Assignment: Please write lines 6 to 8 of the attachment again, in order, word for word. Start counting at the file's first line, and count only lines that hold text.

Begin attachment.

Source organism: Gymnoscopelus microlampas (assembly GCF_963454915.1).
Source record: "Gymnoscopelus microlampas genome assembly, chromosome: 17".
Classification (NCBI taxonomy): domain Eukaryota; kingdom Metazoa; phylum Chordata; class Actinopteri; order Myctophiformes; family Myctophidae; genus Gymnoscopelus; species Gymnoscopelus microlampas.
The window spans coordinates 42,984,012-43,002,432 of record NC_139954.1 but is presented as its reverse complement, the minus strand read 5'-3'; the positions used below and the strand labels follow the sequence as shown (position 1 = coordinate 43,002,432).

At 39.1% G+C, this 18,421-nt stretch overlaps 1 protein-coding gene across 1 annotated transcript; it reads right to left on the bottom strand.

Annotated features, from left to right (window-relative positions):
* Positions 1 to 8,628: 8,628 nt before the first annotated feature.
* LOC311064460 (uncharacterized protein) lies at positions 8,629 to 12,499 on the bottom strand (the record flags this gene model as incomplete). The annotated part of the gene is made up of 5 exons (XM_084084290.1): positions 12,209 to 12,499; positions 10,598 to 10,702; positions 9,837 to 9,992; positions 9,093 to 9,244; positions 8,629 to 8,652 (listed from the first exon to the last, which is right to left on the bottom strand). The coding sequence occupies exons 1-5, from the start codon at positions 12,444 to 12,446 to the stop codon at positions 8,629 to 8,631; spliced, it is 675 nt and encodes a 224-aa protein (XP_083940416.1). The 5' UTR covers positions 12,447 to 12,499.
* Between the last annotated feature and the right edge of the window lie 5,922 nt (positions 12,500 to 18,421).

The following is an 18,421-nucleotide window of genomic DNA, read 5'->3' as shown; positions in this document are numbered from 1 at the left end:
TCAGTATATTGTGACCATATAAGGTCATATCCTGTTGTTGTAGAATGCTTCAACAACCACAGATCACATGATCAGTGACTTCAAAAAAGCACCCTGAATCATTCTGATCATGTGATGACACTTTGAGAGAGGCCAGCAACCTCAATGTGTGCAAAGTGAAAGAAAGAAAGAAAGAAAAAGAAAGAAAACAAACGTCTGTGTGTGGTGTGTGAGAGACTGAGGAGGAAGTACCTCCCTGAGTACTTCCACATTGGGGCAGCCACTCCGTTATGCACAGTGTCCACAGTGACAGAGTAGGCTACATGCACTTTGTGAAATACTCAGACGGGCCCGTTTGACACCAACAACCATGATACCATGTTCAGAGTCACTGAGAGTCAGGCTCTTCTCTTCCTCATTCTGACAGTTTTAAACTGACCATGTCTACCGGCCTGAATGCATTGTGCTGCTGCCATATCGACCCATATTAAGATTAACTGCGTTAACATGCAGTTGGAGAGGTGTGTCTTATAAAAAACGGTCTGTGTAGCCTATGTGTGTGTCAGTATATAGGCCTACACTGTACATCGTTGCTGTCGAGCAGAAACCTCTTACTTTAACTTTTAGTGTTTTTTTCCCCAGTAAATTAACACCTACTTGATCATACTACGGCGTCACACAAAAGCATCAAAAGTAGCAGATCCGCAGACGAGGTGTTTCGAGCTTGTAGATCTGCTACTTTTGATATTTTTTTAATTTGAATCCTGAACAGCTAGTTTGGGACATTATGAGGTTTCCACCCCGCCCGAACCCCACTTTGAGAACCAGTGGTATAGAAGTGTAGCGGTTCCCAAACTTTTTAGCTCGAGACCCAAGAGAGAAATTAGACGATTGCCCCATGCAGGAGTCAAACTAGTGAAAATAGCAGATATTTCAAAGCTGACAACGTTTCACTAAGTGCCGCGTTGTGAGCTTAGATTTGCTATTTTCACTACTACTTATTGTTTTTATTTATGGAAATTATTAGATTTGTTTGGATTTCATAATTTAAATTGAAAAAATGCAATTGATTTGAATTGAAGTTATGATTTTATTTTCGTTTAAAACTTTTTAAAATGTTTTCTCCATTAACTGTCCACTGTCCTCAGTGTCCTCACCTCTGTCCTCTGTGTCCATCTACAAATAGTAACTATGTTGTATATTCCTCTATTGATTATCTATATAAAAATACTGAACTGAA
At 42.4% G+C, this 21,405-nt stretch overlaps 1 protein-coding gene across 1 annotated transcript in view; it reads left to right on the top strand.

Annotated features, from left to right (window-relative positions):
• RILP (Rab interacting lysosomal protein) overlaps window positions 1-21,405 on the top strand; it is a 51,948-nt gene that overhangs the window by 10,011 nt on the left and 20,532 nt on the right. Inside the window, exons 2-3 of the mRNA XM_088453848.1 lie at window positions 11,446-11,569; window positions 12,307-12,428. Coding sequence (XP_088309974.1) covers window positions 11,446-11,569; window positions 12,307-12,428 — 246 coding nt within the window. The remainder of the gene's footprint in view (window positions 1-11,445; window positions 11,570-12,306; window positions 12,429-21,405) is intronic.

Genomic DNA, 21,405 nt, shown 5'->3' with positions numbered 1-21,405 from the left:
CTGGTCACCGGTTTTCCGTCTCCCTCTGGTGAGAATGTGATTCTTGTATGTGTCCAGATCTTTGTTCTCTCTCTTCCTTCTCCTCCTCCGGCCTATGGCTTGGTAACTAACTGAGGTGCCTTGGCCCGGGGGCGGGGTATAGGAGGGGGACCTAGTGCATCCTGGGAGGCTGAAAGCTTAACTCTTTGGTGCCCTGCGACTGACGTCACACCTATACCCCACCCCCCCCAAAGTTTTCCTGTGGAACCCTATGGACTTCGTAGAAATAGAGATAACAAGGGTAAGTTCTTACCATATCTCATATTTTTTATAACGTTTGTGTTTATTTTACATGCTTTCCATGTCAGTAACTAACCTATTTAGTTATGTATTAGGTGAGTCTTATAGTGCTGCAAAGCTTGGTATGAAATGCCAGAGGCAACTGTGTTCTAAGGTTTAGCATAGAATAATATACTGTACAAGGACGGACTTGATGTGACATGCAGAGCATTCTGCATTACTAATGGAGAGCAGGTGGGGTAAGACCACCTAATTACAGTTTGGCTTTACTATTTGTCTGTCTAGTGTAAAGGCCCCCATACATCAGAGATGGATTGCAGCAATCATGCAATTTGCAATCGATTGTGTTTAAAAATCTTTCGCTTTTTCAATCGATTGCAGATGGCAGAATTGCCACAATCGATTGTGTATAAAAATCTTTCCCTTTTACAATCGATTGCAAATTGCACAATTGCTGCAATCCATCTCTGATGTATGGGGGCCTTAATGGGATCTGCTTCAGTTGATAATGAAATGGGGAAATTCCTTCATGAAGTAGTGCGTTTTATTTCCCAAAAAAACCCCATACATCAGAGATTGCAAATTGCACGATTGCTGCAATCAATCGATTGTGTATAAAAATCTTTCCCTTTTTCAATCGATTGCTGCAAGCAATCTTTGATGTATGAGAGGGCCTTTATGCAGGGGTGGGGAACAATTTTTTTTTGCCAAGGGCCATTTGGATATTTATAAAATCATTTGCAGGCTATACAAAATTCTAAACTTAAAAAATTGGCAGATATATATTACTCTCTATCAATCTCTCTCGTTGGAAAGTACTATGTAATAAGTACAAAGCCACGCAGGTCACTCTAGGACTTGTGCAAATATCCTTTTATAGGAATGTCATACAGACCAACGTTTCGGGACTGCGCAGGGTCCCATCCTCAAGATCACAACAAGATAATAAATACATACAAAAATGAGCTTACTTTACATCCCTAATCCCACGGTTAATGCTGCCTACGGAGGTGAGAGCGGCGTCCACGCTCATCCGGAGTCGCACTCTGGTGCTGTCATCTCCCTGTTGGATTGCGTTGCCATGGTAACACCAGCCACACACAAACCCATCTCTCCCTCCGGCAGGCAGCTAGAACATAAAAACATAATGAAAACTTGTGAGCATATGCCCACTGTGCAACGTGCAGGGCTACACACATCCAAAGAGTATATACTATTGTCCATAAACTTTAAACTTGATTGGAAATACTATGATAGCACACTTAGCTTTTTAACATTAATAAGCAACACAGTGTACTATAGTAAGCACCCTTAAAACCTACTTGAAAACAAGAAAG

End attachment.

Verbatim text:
Annotated features, from left to right (window-relative positions):
* Positions 1 to 8,628: 8,628 nt before the first annotated feature.
* LOC311064460 (uncharacterized protein) lies at positions 8,629 to 12,499 on the bottom strand (the record flags this gene model as incomplete). The annotated part of the gene is made up of 5 exons (XM_084084290.1): positions 12,209 to 12,499; positions 10,598 to 10,702; positions 9,837 to 9,992; positions 9,093 to 9,244; positions 8,629 to 8,652 (listed from the first exon to the last, which is right to left on the bottom strand). The coding sequence occupies exons 1-5, from the start codon at positions 12,444 to 12,446 to the stop codon at positions 8,629 to 8,631; spliced, it is 675 nt and encodes a 224-aa protein (XP_083940416.1). The 5' UTR covers positions 12,447 to 12,499.